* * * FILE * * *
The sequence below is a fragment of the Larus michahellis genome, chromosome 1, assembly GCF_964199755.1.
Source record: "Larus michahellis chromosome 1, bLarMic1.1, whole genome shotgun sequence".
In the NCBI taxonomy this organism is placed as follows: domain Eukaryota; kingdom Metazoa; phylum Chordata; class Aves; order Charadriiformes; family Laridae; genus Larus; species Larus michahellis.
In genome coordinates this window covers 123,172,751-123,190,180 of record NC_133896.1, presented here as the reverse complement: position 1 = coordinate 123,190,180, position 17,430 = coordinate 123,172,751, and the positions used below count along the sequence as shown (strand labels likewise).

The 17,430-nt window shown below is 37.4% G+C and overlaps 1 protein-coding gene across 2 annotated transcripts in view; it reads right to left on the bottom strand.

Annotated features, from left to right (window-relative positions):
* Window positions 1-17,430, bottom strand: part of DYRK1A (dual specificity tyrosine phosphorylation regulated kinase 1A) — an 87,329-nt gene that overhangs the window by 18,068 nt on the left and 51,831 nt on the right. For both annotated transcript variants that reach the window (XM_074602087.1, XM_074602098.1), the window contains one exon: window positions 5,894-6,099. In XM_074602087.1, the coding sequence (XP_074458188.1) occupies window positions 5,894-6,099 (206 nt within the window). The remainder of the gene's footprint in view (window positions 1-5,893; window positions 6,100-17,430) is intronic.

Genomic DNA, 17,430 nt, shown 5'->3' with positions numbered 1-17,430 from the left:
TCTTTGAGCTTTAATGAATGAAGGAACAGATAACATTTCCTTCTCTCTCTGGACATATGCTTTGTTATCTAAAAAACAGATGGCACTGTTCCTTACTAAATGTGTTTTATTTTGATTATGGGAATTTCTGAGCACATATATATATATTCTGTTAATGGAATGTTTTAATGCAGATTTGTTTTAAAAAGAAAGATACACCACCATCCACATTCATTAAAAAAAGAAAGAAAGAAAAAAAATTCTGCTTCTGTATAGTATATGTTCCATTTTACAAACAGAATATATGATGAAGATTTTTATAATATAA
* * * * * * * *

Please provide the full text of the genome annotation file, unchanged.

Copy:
The sequence below is a fragment of the Larus michahellis genome, chromosome 1, assembly GCF_964199755.1.
Source record: "Larus michahellis chromosome 1, bLarMic1.1, whole genome shotgun sequence".
In the NCBI taxonomy this organism is placed as follows: domain Eukaryota; kingdom Metazoa; phylum Chordata; class Aves; order Charadriiformes; family Laridae; genus Larus; species Larus michahellis.
In genome coordinates this window covers 123,172,751-123,190,180 of record NC_133896.1, presented here as the reverse complement: position 1 = coordinate 123,190,180, position 17,430 = coordinate 123,172,751, and the positions used below count along the sequence as shown (strand labels likewise).

The 17,430-nt window shown below is 37.4% G+C and overlaps 1 protein-coding gene across 2 annotated transcripts in view; it reads right to left on the bottom strand.

Annotated features, from left to right (window-relative positions):
* Window positions 1-17,430, bottom strand: part of DYRK1A (dual specificity tyrosine phosphorylation regulated kinase 1A) — an 87,329-nt gene that overhangs the window by 18,068 nt on the left and 51,831 nt on the right. For both annotated transcript variants that reach the window (XM_074602087.1, XM_074602098.1), the window contains one exon: window positions 5,894-6,099. In XM_074602087.1, the coding sequence (XP_074458188.1) occupies window positions 5,894-6,099 (206 nt within the window). The remainder of the gene's footprint in view (window positions 1-5,893; window positions 6,100-17,430) is intronic.

Genomic DNA, 17,430 nt, shown 5'->3' with positions numbered 1-17,430 from the left:
TCTTTGAGCTTTAATGAATGAAGGAACAGATAACATTTCCTTCTCTCTCTGGACATATGCTTTGTTATCTAAAAAACAGATGGCACTGTTCCTTACTAAATGTGTTTTATTTTGATTATGGGAATTTCTGAGCACATATATATATATTCTGTTAATGGAATGTTTTAATGCAGATTTGTTTTAAAAAGAAAGATACACCACCATCCACATTCATTAAAAAAAGAAAGAAAGAAAAAAAATTCTGCTTCTGTATAGTATATGTTCCATTTTACAAACAGAATATATGATGAAGATTTTTATAATATAA